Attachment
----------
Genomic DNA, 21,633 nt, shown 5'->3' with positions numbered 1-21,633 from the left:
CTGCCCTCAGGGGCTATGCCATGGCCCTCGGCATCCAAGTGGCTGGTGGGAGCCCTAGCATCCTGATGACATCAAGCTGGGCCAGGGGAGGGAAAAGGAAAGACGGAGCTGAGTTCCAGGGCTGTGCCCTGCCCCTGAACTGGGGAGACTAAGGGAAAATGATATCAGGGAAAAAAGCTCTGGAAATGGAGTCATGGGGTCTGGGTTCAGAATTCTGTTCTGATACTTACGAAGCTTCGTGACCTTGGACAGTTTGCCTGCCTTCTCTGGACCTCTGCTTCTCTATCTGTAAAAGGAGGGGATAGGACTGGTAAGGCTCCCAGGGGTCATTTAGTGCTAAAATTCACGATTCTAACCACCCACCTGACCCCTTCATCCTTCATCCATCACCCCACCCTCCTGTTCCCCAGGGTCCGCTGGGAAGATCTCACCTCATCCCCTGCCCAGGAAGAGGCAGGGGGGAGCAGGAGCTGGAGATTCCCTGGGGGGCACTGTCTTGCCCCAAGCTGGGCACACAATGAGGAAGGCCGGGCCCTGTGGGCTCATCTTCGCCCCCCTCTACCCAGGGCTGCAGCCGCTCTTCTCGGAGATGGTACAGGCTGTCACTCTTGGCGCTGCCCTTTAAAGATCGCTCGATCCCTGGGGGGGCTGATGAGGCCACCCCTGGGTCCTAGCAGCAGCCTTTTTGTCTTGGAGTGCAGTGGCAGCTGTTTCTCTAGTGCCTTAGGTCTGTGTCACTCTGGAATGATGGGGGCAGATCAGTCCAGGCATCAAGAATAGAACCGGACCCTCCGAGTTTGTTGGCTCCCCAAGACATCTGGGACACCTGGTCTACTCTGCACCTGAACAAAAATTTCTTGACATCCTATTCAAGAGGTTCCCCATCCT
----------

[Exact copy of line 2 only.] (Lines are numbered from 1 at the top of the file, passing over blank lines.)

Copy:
CTGCCCTCAGGGGCTATGCCATGGCCCTCGGCATCCAAGTGGCTGGTGGGAGCCCTAGCATCCTGATGACATCAAGCTGGGCCAGGGGAGGGAAAAGGAAAGACGGAGCTGAGTTCCAGGGCTGTGCCCTGCCCCTGAACTGGGGAGACTAAGGGAAAATGATATCAGGGAAAAAAGCTCTGGAAATGGAGTCATGGGGTCTGGGTTCAGAATTCTGTTCTGATACTTACGAAGCTTCGTGACCTTGGACAGTTTGCCTGCCTTCTCTGGACCTCTGCTTCTCTATCTGTAAAAGGAGGGGATAGGACTGGTAAGGCTCCCAGGGGTCATTTAGTGCTAAAATTCACGATTCTAACCACCCACCTGACCCCTTCATCCTTCATCCATCACCCCACCCTCCTGTTCCCCAGGGTCCGCTGGGAAGATCTCACCTCATCCCCTGCCCAGGAAGAGGCAGGGGGGAGCAGGAGCTGGAGATTCCCTGGGGGGCACTGTCTTGCCCCAAGCTGGGCACACAATGAGGAAGGCCGGGCCCTGTGGGCTCATCTTCGCCCCCCTCTACCCAGGGCTGCAGCCGCTCTTCTCGGAGATGGTACAGGCTGTCACTCTTGGCGCTGCCCTTTAAAGATCGCTCGATCCCTGGGGGGGCTGATGAGGCCACCCCTGGGTCCTAGCAGCAGCCTTTTTGTCTTGGAGTGCAGTGGCAGCTGTTTCTCTAGTGCCTTAGGTCTGTGTCACTCTGGAATGATGGGGGCAGATCAGTCCAGGCATCAAGAATAGAACCGGACCCTCCGAGTTTGTTGGCTCCCCAAGACATCTGGGACACCTGGTCTACTCTGCACCTGAACAAAAATTTCTTGACATCCTATTCAAGAGGTTCCCCATCCT